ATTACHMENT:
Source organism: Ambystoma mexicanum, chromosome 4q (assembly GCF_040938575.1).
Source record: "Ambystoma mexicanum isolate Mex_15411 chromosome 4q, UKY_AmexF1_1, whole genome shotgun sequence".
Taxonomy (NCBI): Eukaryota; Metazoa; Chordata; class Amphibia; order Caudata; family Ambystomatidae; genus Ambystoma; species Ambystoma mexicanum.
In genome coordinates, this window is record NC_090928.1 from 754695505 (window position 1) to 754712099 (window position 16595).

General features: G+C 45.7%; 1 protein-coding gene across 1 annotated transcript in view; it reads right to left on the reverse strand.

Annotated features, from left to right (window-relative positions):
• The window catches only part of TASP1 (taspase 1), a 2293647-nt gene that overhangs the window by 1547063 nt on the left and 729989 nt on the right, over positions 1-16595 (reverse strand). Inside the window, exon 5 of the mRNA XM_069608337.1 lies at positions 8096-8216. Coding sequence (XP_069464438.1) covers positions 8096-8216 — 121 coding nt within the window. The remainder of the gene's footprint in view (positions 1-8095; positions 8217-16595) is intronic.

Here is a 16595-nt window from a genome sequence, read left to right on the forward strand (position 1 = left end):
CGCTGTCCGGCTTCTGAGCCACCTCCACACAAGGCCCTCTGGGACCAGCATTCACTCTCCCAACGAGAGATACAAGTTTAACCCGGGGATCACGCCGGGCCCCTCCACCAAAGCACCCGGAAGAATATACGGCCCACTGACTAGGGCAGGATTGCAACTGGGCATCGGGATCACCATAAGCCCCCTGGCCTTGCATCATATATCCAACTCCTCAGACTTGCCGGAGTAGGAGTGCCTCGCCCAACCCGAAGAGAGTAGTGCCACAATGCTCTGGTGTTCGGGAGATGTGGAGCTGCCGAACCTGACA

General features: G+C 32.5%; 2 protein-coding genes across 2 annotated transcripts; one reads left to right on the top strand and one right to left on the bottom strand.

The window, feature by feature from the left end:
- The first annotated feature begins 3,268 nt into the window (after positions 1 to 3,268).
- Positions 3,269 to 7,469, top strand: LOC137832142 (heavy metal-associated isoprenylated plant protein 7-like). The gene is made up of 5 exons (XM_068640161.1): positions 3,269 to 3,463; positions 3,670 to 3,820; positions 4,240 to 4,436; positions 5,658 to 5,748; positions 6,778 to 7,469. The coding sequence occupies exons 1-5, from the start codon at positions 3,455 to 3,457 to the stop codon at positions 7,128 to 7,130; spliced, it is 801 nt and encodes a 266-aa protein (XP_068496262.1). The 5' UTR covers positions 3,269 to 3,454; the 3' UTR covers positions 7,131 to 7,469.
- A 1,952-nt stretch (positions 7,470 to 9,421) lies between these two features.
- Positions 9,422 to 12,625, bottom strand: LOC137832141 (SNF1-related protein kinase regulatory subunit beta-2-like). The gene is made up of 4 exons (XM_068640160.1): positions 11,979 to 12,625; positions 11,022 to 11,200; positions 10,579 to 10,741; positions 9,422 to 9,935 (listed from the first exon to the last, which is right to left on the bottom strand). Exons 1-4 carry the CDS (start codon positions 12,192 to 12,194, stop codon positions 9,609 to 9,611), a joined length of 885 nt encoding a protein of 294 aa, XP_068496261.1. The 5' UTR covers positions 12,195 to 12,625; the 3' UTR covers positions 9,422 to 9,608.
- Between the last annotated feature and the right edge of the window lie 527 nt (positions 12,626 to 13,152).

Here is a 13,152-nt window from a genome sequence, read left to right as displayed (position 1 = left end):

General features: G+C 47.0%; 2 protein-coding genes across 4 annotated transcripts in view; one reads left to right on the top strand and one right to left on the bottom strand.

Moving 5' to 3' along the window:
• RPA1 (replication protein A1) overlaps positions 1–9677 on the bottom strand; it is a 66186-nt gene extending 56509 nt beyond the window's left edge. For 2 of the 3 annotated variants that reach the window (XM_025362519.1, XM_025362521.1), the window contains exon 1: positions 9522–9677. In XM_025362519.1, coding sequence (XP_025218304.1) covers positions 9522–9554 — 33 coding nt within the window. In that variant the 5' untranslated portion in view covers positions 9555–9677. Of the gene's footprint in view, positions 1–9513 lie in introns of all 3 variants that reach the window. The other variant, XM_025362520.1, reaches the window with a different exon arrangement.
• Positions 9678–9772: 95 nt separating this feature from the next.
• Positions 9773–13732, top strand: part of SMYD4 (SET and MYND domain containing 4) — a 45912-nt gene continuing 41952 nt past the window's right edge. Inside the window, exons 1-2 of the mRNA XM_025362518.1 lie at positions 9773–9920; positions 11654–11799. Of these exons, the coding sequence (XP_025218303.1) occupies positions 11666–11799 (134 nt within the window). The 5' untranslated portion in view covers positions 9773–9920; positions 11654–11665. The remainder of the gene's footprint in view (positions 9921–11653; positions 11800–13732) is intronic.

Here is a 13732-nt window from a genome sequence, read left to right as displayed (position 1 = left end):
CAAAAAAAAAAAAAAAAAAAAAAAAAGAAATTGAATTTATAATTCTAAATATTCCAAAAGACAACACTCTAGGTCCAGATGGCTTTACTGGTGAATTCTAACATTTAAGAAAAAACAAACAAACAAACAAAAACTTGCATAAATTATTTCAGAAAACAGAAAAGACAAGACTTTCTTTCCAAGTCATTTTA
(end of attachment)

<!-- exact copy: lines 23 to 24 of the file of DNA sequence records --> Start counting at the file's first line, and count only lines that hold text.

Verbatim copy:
Here is a 13732-nt window from a genome sequence, read left to right as displayed (position 1 = left end):
CAAAAAAAAAAAAAAAAAAAAAAAAAGAAATTGAATTTATAATTCTAAATATTCCAAAAGACAACACTCTAGGTCCAGATGGCTTTACTGGTGAATTCTAACATTTAAGAAAAAACAAACAAACAAACAAAAACTTGCATAAATTATTTCAGAAAACAGAAAAGACAAGACTTTCTTTCCAAGTCATTTTA